Learn how to be mindful.

As adults, we’ve started to embrace the practice of mindfulness, or learning how to be more fully present. Very young kids are naturally mindful (ever see how fixated a toddler can get watching a squirrel?) but we tend to lose that heightened awareness as we get older. “Mindful practices can be highly effective among tweens and teens,” says Yares. He likes to teach kids to engage in the “STOP” technique, especially when they start to feel stressed. “Stop what you are doing and slow down. Take a few breaths, inhaling for four counts, holding your breath for four counts, then exhaling for four counts; repeat that four times. Observe what’s going on and how you are feeling. And finally, proceed and try to think about the most important thing you should pay attention to right now.” This technique helps to push the pause button and pull you into the present moment, he adds.

Lund works with her young clients on a similar form of mindfulness training called Heart Math. Although the program is tied to a video game, it incorporates deep breathing while also focusing on something that actively makes you happy. “Once you learn to do it, you can call up that sensation whenever you are starting to feel stressed. It’s a mind-body technique that helps to actively manage emotions,” she says.

Have an open conversation.

“It’s important to talk with your kids about stress in general,” says Lund. Keeping the lines of communication open about if and when your child is encountering high levels of stress means your child will be more likely to come to you when she hits a rocky patch. While you’re at it, share your own experience when it comes to coping with an uncomfortable situation, whether that was an argument you had at work or a mistake you made during the day and how you fixed it. “This way your child doesn’t feel like everything hard that happens is the end of the world,” adds Lund.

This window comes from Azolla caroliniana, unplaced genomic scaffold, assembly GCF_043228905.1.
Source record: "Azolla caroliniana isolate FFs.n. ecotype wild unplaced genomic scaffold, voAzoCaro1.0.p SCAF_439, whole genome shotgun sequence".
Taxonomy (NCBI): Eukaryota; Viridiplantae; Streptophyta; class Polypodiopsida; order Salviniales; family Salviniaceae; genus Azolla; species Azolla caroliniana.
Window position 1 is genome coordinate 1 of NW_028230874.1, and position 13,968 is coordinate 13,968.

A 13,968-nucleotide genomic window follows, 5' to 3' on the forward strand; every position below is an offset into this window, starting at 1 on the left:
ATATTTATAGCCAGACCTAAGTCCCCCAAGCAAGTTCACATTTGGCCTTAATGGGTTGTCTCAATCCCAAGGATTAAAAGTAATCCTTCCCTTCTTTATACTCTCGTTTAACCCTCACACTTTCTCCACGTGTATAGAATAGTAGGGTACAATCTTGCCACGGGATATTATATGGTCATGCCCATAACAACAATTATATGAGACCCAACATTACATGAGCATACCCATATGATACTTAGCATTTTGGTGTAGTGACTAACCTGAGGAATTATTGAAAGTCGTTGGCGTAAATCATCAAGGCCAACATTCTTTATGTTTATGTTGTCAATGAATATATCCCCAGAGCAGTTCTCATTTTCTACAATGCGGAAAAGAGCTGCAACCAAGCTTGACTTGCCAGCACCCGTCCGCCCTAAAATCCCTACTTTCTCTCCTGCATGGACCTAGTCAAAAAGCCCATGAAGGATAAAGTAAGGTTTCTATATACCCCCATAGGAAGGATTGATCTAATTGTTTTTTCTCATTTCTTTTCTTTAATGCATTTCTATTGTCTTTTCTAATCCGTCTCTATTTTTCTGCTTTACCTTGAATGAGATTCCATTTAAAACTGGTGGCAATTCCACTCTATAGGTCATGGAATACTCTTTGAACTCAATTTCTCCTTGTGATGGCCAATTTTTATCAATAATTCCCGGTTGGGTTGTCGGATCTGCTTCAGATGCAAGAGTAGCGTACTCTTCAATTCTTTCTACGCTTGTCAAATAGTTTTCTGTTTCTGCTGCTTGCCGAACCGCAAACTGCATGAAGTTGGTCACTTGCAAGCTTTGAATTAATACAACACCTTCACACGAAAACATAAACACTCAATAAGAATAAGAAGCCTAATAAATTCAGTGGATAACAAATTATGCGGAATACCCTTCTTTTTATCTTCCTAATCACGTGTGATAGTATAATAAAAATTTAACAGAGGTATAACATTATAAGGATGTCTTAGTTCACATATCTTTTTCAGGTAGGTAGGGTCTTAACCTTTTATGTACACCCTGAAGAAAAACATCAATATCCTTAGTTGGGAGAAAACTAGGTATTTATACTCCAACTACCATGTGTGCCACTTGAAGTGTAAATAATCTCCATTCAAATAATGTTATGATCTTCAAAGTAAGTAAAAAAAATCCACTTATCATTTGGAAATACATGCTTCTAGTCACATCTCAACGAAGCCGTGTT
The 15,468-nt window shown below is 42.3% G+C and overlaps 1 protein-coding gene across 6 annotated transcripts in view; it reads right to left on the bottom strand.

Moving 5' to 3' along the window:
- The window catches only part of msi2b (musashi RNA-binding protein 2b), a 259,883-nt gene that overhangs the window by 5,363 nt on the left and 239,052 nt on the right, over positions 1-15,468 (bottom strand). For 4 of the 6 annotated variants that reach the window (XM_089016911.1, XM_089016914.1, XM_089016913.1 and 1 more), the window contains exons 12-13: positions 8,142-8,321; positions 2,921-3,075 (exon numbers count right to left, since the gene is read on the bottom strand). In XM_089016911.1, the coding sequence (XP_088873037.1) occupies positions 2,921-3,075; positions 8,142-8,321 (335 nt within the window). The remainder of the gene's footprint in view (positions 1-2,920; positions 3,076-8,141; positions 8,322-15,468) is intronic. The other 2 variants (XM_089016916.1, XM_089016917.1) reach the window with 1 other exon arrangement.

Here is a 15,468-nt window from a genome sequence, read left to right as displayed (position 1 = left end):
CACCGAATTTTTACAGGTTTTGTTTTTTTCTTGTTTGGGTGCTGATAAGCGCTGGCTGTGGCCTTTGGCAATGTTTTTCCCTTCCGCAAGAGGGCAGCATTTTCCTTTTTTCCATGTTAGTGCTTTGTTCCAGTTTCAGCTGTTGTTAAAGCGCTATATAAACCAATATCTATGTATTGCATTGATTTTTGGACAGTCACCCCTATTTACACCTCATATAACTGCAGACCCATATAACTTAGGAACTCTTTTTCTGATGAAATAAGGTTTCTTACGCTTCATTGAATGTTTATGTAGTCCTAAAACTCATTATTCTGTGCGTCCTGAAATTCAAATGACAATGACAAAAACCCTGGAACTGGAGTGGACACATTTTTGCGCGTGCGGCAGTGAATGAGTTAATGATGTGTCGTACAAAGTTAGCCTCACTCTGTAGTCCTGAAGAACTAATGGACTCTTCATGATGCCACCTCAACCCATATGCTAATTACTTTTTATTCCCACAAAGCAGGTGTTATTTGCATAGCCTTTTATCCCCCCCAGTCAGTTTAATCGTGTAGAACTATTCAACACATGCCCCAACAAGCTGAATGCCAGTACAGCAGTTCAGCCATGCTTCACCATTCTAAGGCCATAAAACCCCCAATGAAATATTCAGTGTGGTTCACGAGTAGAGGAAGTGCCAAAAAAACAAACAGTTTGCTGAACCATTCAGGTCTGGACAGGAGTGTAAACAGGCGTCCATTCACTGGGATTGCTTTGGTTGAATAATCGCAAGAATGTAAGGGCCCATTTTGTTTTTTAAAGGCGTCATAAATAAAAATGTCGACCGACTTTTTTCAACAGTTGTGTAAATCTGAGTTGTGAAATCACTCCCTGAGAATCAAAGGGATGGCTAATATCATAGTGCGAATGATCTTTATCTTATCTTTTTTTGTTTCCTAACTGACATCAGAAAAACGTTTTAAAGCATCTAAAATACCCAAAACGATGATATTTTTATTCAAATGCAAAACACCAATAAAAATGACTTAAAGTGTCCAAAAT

Model good behavior.

How do you react to stress? If you handle it in a positive way, chances are your kids will also be more adept at coping. “We often take our own stress out on our kids—yelling at them to clean up after a tough day, or being curt,” says Yares. “It’s important to get your own stress under control in order to help your child.”

Alyssa Shaffer appreciates what it takes to live a healthier, happier, more balanced life. A longtime writer and editor who specializes in health, nutrition and fitness, she is the author of four best-selling books on these topics. She is the former executive editor of Muscle & Fitness Hers and fitness director for Fitness magazine and has written for dozens of consumer print magazines and websites. Alyssa lives and works in New York City with her husband, teenage twins, and a very sweet dog who helps alleviate stress with every belly rub. Visit